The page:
Some may argue that the solution is for scientists to self-publish their work online, but Berg is skeptical that would generate the type of feedback that journal peer review provides. “That will work for a small fraction of papers where people are really super excited about the results for one reason or another,” he says. “It’s harder to see how that would work” for most papers given the difficulty journals already have getting scientists to perform peer reviews, he says.

Another problem facing publishing is the sheer number of scientists now doing and publishing research in the U.S. as well as China, India, and other countries. That’s where journals’ curation role may become more important going forward.

“There has to be some function that allows you to sift through the vast amounts of material and figure out what you should spend your time reading and understanding,” Berg says. “Everybody’s already choking with the huge amount of material that’s published.”

Berg says journals can also help take on issues facing the science community more broadly. “I’m certainly concerned about the pressures on scientists at all levels,” he says. “There is a very big difference between worrying about getting a grant funded because you have lots of research that you want to try to accomplish, as opposed to wanting to get a grant funded because otherwise you don’t have a job.”

But Berg isn’t sure whether pressure to publish in high-profile journals has much to do with the various unethical behaviors that have led to retractions at Science. There have been cases of figure manipulation as well as scientists fabricating data for experiments that were never conducted. In cases that he has investigated as editor, Berg doesn’t see a direct link between misconduct and the scientist’s job security. “There isn’t an underlying theme” to the retractions, he says.

Everybody’s struggling with the reality that publishers do add value to the peer review process.

Journals should also work to ensure they are not perpetuating inequality of women or underrepresented minorities, Berg says. For example, Berg was happy to hear that Science had already launched a study of its acceptance rate for papers submitted by women compared with men before he arrived. The study found that although the journal was publishing fewer papers from women than men, it was accepting them at about the same rate that they were submitted in the first place. “We couldn’t see any evidence of any substantial bias that we were introducing,” he says.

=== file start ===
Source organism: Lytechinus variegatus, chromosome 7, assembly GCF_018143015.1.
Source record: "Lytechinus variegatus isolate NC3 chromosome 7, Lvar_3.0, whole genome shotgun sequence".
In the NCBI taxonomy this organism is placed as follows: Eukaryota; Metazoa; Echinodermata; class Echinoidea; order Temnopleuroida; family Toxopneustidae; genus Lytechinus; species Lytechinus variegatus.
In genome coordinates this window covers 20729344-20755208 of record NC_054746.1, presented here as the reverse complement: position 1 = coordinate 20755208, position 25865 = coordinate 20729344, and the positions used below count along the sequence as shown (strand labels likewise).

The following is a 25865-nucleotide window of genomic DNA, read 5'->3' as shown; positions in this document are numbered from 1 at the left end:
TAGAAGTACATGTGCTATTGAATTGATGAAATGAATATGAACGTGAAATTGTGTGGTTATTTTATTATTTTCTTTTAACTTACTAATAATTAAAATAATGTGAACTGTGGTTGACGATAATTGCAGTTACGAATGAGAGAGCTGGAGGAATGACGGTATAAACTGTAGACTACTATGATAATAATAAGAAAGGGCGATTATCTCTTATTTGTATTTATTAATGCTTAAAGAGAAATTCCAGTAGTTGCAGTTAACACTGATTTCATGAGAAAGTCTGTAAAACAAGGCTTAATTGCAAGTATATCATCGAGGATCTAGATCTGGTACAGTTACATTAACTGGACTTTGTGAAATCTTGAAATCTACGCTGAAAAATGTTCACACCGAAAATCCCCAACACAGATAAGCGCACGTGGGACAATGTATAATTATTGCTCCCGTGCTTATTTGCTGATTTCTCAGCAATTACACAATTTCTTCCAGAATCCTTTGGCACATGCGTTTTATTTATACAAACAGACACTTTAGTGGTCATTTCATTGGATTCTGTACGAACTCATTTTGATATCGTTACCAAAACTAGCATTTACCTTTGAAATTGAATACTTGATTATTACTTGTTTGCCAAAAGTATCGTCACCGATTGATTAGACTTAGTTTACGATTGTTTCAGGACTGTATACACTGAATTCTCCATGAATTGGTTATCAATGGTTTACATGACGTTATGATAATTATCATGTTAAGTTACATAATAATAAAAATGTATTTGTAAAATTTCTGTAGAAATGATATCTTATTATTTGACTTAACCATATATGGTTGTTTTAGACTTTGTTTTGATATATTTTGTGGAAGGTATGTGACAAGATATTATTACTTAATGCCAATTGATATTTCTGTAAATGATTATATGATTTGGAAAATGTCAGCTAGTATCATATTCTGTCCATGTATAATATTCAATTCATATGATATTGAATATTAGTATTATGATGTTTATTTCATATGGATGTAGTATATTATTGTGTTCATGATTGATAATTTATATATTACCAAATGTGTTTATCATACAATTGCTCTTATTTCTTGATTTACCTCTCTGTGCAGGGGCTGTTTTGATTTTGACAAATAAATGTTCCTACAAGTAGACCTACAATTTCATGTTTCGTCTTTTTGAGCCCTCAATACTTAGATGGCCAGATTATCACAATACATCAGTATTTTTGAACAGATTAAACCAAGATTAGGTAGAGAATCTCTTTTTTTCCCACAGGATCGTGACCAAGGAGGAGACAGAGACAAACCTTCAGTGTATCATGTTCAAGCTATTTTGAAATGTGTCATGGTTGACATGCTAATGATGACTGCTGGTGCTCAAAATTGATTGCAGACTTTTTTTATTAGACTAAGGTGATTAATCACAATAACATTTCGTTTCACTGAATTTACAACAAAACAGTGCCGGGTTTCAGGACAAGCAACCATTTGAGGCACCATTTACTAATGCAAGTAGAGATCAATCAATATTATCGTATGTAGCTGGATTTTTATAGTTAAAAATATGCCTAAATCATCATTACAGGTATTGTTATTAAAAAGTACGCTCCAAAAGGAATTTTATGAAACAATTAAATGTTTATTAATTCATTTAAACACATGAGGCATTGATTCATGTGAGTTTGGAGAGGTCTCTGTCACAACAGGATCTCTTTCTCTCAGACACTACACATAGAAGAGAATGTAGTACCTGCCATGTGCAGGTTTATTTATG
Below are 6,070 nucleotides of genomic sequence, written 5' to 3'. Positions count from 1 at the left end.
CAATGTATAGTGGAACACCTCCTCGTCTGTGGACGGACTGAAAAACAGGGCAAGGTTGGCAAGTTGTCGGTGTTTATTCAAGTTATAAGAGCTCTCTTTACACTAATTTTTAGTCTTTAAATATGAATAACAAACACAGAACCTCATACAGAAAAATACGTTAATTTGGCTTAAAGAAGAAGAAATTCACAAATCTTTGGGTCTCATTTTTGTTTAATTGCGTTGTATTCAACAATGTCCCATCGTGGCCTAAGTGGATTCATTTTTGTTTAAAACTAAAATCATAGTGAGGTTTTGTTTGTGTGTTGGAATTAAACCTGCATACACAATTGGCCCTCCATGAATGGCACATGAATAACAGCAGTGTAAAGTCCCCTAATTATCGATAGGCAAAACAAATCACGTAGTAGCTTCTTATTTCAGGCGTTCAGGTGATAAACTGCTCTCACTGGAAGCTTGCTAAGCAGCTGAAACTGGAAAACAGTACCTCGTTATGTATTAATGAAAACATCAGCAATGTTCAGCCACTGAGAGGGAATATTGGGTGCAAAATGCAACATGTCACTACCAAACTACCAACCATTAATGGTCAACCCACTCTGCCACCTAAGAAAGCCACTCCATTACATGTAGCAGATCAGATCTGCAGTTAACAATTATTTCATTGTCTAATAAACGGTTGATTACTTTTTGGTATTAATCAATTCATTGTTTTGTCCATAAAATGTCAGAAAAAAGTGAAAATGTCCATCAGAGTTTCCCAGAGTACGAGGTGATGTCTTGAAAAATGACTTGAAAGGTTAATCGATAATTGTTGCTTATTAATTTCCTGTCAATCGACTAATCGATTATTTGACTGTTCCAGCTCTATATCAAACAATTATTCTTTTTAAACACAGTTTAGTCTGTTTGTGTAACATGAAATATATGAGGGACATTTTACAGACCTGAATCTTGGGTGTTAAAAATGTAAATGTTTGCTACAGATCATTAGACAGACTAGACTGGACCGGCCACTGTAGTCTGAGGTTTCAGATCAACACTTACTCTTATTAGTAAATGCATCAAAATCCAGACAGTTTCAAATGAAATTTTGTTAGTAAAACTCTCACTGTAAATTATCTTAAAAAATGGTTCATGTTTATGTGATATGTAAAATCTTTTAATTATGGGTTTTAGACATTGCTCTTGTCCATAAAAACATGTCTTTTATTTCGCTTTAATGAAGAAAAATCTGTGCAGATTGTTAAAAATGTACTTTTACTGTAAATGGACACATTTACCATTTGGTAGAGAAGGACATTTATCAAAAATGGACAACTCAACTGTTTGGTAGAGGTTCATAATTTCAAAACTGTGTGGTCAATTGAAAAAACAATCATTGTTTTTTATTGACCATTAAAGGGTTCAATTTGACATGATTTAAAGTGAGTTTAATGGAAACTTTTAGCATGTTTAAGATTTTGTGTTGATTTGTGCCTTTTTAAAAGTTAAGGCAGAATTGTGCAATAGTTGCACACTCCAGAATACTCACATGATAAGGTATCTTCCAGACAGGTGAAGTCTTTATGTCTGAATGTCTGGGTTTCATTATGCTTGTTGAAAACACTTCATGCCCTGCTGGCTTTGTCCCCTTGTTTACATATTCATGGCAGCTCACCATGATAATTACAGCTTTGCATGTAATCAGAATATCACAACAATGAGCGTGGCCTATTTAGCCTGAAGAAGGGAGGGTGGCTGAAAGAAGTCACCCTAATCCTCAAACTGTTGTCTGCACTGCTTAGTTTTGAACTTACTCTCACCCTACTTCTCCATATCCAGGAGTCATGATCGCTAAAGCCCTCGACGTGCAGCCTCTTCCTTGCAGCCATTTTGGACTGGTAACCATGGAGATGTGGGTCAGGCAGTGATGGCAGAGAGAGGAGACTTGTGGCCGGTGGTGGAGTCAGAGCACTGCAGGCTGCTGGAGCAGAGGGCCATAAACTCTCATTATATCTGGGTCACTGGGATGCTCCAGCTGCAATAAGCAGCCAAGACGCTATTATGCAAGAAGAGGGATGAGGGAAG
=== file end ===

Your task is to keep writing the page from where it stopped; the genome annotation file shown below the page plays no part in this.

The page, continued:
How journals should address sexual harassment by its authors is “a very challenging policy question” that is being discussed at Science, Berg says. While Science’s news section has covered sexual harassment extensively, journals have to look at the larger implications of barring a harasser: What level of proof is required? How long should a ban last? What happens to a harasser’s colleagues and students, who might be affected by a ban?

“It’s tricky,” Berg says. “We’re trying to figure out how we can help push the culture change in the right direction without creating unintended consequences.”

From his role at Science, Berg sees chemistry as right in the thick of modern research. “Chemistry has spread out into other disciplines in big ways. I think that’s exciting,” he says. “The term ‘central science’ is not inappropriate.”

Chemists should avoid its territorial tendencies and “accept the fact that all sorts of people are going to be doing chemistry and might not identify as chemists,” he says. They should find a way to take pride in and credit for that, he adds.“Embracing the broader field as it continues to spread out is going to be good for science and good for chemistry in the long run.”